Nor does Greta, maybe, but she is devious and lays a sort of what I would call a bomb for someone, her boss at Boom City, a bomb in the shape of a young man with closer multi-fuckable proximity than the new-fangled “email” (a word here slipped into the text), an event that arises in this real-time now of “1994”, it seems. A personnel ‘bomb’, I sense, from “all the stuff that is booming” and when – “boom”! – he is suddenly employed by the boss’s boss without due diligence, it seems, employed at Boom City. Following a brunch, a piece of bacon, the act of miming (miming being obliquely significant, I feel, in the context of this ever-surprising novel) and a ravaged side of beef. Seattle itself has a personality of its own in this novel (“You see, every wave of new residents creates a boom followed by a bust,”)
    Cassettes to CDs (to podcasts?)… ironies on ironies, from analogue to digital, to… “Maybe because of the breezy post-gonzo style without any real content, without even the awareness that content matters. It’s a style about style, about itself.” Unaccountably, this novel seems to make me swear, in quite an out-of-character way!

  13. Chapter Nineteen Chapter Twenty

    “, I wanted to say something that mattered to another human being. I wanted to whisper in the ear of the anonymous public, to entice and entrance with my words.”

    More dwellings on the art of reviewing, conviction versus self-serving, and on Nate the bombshell darling of the editorial room, the shenanigans and bluster, the ironies of things catching up on you. I am born as my own Nate, I am guided by my own Greta or greater sensibilities, but I am fundamentally myself, I hope, desperate to spot that core Hedda Gabler performance equivalent within the realms of literature. Fearless as to whether it is performed by friend or foe. I am my own SPM, too, and those bold-started passages of syndrome ‘yous’ are perhaps the ultimate symbols of someone’s plagiarisms in the finest prose imaginable, because surely no one person could have writ them all? Whatever the case, you can never escape the final come-uppance. As long as it IS up, not down … come-downance, as I infer Greta’s audit trail is about to become, specially bearing in mind this book’s original potential plot spoiler that I will never divulge in this review.

  14. Chapter Twenty-One Chapter Twenty-Two Chapter Twenty-Three

    “, when I heard a knock at the door. I assumed it was a neighbor or the landlord. I pulled the door open and took a step backward, farther into the room.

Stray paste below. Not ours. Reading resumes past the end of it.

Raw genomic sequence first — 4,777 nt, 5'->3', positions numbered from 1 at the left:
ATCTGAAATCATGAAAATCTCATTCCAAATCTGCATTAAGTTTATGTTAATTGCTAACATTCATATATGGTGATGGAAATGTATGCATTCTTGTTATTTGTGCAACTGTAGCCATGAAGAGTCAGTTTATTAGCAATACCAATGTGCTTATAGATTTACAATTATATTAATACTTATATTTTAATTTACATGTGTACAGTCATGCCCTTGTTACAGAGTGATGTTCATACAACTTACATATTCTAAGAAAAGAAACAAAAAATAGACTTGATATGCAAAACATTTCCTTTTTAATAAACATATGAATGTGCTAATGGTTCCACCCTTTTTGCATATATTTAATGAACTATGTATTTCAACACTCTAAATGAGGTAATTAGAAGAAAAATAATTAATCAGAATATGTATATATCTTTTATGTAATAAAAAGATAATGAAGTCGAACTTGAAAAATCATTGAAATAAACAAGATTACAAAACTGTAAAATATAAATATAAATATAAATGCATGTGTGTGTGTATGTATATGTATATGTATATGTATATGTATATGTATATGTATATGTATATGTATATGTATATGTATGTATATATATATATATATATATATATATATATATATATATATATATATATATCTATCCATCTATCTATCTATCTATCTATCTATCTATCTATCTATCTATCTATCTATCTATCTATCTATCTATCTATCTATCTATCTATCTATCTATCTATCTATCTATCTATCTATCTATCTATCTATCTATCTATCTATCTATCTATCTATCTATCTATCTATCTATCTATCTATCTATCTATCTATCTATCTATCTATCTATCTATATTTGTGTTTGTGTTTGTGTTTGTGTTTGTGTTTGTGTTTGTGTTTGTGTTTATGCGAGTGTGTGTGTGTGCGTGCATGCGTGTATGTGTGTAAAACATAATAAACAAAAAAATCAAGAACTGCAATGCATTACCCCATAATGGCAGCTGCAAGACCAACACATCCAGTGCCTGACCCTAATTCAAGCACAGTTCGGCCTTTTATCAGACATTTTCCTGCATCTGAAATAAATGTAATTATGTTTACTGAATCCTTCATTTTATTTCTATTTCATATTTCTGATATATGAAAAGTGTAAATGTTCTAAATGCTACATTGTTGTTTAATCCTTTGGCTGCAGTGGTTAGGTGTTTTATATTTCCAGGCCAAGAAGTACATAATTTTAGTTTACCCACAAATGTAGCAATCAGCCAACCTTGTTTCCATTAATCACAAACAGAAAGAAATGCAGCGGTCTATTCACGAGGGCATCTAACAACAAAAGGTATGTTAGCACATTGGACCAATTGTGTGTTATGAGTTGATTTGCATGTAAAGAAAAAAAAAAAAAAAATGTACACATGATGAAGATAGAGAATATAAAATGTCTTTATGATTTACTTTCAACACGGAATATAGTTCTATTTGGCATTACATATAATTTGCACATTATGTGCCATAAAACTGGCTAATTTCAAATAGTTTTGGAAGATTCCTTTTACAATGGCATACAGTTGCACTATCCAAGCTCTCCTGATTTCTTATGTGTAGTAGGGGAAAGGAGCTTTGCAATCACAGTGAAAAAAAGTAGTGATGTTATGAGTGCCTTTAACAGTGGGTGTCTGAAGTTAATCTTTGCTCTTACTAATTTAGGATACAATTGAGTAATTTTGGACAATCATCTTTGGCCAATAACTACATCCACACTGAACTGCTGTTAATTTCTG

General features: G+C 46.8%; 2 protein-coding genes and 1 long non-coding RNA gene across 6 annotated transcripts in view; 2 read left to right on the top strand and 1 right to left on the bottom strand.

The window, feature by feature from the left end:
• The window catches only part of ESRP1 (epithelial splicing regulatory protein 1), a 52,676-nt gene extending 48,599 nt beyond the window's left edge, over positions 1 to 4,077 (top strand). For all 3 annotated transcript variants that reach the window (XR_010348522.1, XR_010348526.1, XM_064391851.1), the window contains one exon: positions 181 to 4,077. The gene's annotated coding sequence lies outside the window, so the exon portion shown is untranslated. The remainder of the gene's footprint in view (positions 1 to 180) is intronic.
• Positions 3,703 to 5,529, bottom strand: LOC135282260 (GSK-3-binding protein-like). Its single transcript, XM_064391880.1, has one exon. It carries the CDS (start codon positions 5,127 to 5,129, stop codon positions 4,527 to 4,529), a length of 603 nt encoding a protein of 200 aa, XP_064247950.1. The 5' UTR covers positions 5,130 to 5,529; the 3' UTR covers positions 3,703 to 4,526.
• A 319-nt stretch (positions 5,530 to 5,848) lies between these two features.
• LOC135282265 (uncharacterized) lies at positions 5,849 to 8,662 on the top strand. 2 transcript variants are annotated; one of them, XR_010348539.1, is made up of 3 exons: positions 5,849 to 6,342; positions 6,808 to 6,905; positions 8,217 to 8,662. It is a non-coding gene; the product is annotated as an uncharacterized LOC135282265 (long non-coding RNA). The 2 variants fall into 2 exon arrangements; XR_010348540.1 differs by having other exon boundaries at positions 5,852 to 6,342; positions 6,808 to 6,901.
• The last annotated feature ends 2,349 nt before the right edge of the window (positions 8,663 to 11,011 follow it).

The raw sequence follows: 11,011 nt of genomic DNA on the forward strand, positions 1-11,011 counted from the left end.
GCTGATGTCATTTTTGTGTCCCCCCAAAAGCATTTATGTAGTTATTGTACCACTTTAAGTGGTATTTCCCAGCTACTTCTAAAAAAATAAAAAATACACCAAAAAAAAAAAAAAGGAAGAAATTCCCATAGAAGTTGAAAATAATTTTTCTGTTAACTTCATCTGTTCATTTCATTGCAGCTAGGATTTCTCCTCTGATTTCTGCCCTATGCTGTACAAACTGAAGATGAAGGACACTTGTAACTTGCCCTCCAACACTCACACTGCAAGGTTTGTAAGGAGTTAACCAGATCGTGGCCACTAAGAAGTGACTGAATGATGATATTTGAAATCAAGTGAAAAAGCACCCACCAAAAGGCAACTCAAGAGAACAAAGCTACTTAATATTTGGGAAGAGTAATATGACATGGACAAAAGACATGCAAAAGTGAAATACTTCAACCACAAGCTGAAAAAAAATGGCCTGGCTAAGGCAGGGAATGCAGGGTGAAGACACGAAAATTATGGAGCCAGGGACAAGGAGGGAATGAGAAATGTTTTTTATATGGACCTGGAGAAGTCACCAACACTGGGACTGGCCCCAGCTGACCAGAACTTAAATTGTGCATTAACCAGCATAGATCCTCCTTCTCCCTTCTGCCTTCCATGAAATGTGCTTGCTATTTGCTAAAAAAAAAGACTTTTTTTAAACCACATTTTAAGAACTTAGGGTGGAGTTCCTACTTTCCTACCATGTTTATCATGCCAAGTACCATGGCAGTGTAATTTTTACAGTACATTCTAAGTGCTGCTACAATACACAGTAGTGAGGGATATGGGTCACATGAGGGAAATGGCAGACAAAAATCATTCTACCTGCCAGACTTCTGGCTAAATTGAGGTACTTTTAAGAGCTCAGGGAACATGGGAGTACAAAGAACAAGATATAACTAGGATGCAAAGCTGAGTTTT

There was no one at the door. Only a peculiar smell, a smoky aroma like a burned-out campfire.”

    Copycat suicides Kurt Cobain each a new you?
    Retrocausal emptying what you just wrote of people visiting, your revenge – language you do not own?
    With my gestalt real-time reviewing I often have wondered whether perceived or worried-about possible plagiarism is more preternatural than intentional, more so even than accidental? https://dflewisreviews.wordpress.com/2014/08/06/dreamcatching-or-plagiarism/ (please also see the comments attached to that old postinternet blogpost).

  15. Part Three

    “Fuck you, Seattle!”

    Five more chapters, and I think I should now at last hold to my promise promised at the start of this real-time review to stand back and just watch the events unfold, without reporting back on them. Like Greta, I feel more detached. But I begin to know Greta even better now. She becomes the real person she always promised to become. A phenomenon in this book that is unique. And most of the language in these closing pages is breath-taking, almost literally. Via “the art of making people feel like the air was passing right through them”, paradoxically? Almost as if this was indeed the brink of the Internet era, which it was in 1994, where minions became the masters, and those “troll photos” in the book do indeed vanish like snapchat? Or do they remain in some cloud, like we all do eventually? A theme that I find in this book, one which ever remained explicitly implicit, to the end. “…I realized the cycle was faster than it used to be. Everything had this shuddering quality.”

    This is a remarkable novel, and I found these brilliantly written closing scenes most moving. The chance arm of today’s electronic circumstances allowed me to be exposed to it, not least because I had been impelled before by the Internet to read this author and, thus, I could not resist joining her here in what turned out to be an oversight of someone called Greta, greater than all of us, that is because she is someone made real by fiction. Not by writing it, but by being in it.

    “You’re getting bolder, more distinct, all the time.”


  16. As an aside, I am reading and reviewing at the moment “Journal of a Disappointed Man’ (1919) by WNP Barbellion. This SPM book might have been subtitled Journal of a Disappointed Woman? Or of a Flawed Woman?